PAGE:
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Research Article: Observational Study

Mechanism of oxidative stress and Keap-1/Nrf2 signaling pathway in bronchopulmonary dysplasia

Ma, Di MD; Gao, Wenhui MD; Liu, Junjiao MD; Kong, Dan MD; Zhang, Yunfeng MD; Qian, Min MD, PhD

Editor(s): Banerjee., Uddyalok

Author Information
doi: 10.1097/MD.0000000000020433
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1 Introduction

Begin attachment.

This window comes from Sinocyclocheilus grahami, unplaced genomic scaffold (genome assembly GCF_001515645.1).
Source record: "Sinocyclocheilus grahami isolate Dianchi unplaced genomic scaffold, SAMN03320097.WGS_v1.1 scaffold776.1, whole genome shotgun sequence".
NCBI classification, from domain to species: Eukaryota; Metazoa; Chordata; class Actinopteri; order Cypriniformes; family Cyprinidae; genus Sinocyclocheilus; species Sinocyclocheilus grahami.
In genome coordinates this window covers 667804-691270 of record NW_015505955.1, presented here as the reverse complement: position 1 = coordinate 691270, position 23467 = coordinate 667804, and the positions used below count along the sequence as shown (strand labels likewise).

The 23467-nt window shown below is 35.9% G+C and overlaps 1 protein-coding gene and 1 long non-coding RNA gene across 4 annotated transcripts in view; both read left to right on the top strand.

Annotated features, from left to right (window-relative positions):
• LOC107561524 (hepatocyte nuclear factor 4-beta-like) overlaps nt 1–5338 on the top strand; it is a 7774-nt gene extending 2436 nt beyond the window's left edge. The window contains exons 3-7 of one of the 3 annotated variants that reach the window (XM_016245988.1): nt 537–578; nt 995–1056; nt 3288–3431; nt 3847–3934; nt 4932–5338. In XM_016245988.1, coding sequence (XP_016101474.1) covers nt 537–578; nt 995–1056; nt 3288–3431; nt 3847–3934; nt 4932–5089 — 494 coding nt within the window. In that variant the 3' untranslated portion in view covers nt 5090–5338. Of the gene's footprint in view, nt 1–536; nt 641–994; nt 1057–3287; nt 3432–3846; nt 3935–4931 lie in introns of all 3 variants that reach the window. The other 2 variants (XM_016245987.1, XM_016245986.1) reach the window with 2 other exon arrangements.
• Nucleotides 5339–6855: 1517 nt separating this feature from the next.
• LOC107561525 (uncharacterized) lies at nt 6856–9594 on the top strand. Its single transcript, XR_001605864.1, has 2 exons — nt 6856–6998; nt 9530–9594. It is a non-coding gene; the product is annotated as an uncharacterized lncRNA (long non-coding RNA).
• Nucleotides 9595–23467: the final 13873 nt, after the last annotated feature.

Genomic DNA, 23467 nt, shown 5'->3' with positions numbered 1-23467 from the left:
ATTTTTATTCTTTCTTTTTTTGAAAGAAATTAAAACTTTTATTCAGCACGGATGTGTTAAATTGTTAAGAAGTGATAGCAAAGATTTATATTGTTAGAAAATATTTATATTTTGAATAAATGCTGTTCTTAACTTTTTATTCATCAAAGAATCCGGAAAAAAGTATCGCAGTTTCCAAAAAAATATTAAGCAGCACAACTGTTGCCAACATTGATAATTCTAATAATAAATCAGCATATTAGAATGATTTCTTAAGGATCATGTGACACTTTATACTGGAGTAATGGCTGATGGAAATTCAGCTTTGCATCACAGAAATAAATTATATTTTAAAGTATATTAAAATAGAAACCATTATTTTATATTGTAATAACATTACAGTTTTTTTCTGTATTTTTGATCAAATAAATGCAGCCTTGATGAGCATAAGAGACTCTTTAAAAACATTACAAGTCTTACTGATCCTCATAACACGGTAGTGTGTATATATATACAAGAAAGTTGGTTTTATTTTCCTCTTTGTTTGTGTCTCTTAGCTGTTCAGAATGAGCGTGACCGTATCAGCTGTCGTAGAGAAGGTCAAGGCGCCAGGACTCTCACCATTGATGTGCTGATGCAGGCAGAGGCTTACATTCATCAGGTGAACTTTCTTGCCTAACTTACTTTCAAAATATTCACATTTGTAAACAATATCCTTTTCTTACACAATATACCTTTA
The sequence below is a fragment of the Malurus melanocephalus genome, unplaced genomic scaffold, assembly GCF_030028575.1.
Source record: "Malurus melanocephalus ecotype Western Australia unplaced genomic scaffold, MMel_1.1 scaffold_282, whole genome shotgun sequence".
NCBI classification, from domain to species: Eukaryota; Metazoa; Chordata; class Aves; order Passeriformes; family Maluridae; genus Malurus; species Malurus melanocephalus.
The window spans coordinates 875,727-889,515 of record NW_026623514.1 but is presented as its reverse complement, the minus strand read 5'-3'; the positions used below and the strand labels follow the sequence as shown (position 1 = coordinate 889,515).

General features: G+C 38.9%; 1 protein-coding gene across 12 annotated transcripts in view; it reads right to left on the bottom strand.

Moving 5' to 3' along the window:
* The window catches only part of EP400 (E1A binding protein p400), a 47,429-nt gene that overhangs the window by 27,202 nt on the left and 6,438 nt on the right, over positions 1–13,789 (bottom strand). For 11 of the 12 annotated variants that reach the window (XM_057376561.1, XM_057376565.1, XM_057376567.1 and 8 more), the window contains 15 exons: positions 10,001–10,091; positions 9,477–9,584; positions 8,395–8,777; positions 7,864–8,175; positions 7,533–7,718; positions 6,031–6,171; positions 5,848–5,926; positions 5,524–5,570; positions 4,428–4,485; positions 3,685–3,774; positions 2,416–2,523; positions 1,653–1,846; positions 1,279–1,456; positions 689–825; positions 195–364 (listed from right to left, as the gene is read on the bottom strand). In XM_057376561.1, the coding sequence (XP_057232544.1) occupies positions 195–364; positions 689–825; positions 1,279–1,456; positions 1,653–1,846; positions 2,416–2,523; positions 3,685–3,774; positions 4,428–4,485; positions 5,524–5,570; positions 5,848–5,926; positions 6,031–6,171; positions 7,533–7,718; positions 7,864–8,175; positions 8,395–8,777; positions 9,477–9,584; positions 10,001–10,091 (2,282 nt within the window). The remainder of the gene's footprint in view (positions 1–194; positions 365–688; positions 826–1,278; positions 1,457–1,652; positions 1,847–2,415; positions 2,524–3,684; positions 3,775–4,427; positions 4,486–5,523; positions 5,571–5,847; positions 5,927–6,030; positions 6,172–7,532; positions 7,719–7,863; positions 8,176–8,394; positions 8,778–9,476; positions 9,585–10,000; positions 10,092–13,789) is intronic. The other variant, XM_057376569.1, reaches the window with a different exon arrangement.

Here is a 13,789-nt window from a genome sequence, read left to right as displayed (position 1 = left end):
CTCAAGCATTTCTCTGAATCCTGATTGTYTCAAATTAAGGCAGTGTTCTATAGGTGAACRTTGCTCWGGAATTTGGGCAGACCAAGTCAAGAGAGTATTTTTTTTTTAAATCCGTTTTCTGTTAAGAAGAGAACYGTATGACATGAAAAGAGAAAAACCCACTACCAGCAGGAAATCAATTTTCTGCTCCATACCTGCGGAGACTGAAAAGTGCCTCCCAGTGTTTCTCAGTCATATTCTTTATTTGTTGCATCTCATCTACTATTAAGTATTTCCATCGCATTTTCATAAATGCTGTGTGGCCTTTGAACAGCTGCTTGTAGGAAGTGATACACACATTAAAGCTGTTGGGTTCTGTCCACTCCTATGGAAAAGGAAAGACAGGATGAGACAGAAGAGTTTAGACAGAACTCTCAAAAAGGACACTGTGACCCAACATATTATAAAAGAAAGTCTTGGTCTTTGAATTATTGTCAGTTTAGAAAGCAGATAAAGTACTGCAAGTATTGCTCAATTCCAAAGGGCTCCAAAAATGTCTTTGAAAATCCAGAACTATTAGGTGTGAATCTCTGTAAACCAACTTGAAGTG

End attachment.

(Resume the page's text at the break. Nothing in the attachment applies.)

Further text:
Bronchopulmonary dysplasia (BPD) is the most common chronic lung disease of premature infants and is caused by mechanical ventilation and oxygen therapy after acute respiratory distress. In some extreme cases, it may lead to severe complications. The mortality rate of BPD is >30% because of chronic lung dysfunction and lung dysplasia.[1–4] BPD is caused by a variety of factors, which can be divided into individual factors (such as premature birth, sex, genetic susceptibility, and so on), iatrogenic factors (such as hyperoxia, mechanical ventilation, blood transfusion, and so on), and external factors (prenatal infection, postpartum infection, and so on). At present, the basic research on BPD focuses on the development of capillary blood vessels in the lungs. It is found that pulmonary capillary development is an important part of alveolar septal formation during BPD alveolarization.[5–7] During development, the double capillary layer fuses into a single layer of endothelium and gradually binds to the adjacent alveolar epithelial basement membrane to form an adult-like blood-sparing barrier. At the same time as interstitial thinning and vascularization occur, the air column columnar epithelial cells differentiate into squamous epithelial cells, which prolongs the airway, thickens the tube diameter, and enhances gas exchange capacity.[8] Studies have found that if the formation of capillary blood vessels in the lungs of newborn mice is inhibited, the alveolar structure of mice is simplified, and the histopathological features are consistent with those of children with BPD. Vascular endothelial growth factor is an important cytokine that promotes angiogenesis and plays an important role in angiogenesis. It is argued that some biomarkers increase the susceptibility to BPD. Some cellular or humoral biomarkers contribute to the pathogenesis of BPD. These biomarkers can be both mediators of pathophysiology and biomarkers of the disease.[9]